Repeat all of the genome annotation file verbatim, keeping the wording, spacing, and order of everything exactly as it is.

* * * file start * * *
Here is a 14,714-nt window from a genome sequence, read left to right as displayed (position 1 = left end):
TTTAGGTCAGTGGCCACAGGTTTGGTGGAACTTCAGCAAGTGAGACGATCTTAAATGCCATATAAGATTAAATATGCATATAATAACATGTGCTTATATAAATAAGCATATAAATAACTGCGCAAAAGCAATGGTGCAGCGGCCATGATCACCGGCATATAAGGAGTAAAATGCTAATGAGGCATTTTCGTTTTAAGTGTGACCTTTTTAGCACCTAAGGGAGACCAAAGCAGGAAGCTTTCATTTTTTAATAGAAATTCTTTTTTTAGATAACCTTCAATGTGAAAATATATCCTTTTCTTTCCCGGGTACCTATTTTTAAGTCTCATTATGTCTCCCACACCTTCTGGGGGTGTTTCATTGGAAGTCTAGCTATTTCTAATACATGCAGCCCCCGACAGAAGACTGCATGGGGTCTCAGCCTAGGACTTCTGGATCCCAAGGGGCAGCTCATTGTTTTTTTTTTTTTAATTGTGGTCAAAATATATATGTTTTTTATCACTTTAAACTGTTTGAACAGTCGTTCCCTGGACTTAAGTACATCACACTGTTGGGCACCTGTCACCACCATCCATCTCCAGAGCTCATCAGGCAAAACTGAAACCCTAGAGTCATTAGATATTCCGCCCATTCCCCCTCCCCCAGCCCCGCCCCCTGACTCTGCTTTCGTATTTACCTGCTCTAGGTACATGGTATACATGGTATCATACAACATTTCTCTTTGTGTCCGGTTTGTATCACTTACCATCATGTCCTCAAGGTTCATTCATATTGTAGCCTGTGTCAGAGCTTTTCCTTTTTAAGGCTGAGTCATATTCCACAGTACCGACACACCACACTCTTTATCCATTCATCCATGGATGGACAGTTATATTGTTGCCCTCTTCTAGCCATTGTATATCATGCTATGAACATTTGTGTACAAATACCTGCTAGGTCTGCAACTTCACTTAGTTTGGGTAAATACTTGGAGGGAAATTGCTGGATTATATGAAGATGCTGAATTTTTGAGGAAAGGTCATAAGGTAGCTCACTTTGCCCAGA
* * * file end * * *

Here is a 14,714-nt window from a genome sequence, read left to right as displayed (position 1 = left end):
TTTAGGTCAGTGGCCACAGGTTTGGTGGAACTTCAGCAAGTGAGACGATCTTAAATGCCATATAAGATTAAATATGCATATAATAACATGTGCTTATATAAATAAGCATATAAATAACTGCGCAAAAGCAATGGTGCAGCGGCCATGATCACCGGCATATAAGGAGTAAAATGCTAATGAGGCATTTTCGTTTTAAGTGTGACCTTTTTAGCACCTAAGGGAGACCAAAGCAGGAAGCTTTCATTTTTTAATAGAAATTCTTTTTTTAGATAACCTTCAATGTGAAAATATATCCTTTTCTTTCCCGGGTACCTATTTTTAAGTCTCATTATGTCTCCCACACCTTCTGGGGGTGTTTCATTGGAAGTCTAGCTATTTCTAATACATGCAGCCCCCGACAGAAGACTGCATGGGGTCTCAGCCTAGGACTTCTGGATCCCAAGGGGCAGCTCATTGTTTTTTTTTTTTTAATTGTGGTCAAAATATATATGTTTTTTATCACTTTAAACTGTTTGAACAGTCGTTCCCTGGACTTAAGTACATCACACTGTTGGGCACCTGTCACCACCATCCATCTCCAGAGCTCATCAGGCAAAACTGAAACCCTAGAGTCATTAGATATTCCGCCCATTCCCCCTCCCCCAGCCCCGCCCCCTGACTCTGCTTTCGTATTTACCTGCTCTAGGTACATGGTATACATGGTATCATACAACATTTCTCTTTGTGTCCGGTTTGTATCACTTACCATCATGTCCTCAAGGTTCATTCATATTGTAGCCTGTGTCAGAGCTTTTCCTTTTTAAGGCTGAGTCATATTCCACAGTACCGACACACCACACTCTTTATCCATTCATCCATGGATGGACAGTTATATTGTTGCCCTCTTCTAGCCATTGTATATCATGCTATGAACATTTGTGTACAAATACCTGCTAGGTCTGCAACTTCACTTAGTTTGGGTAAATACTTGGAGGGAAATTGCTGGATTATATGAAGATGCTGAATTTTTGAGGAAAGGTCATAAGGTAGCTCACTTTGCCCAGA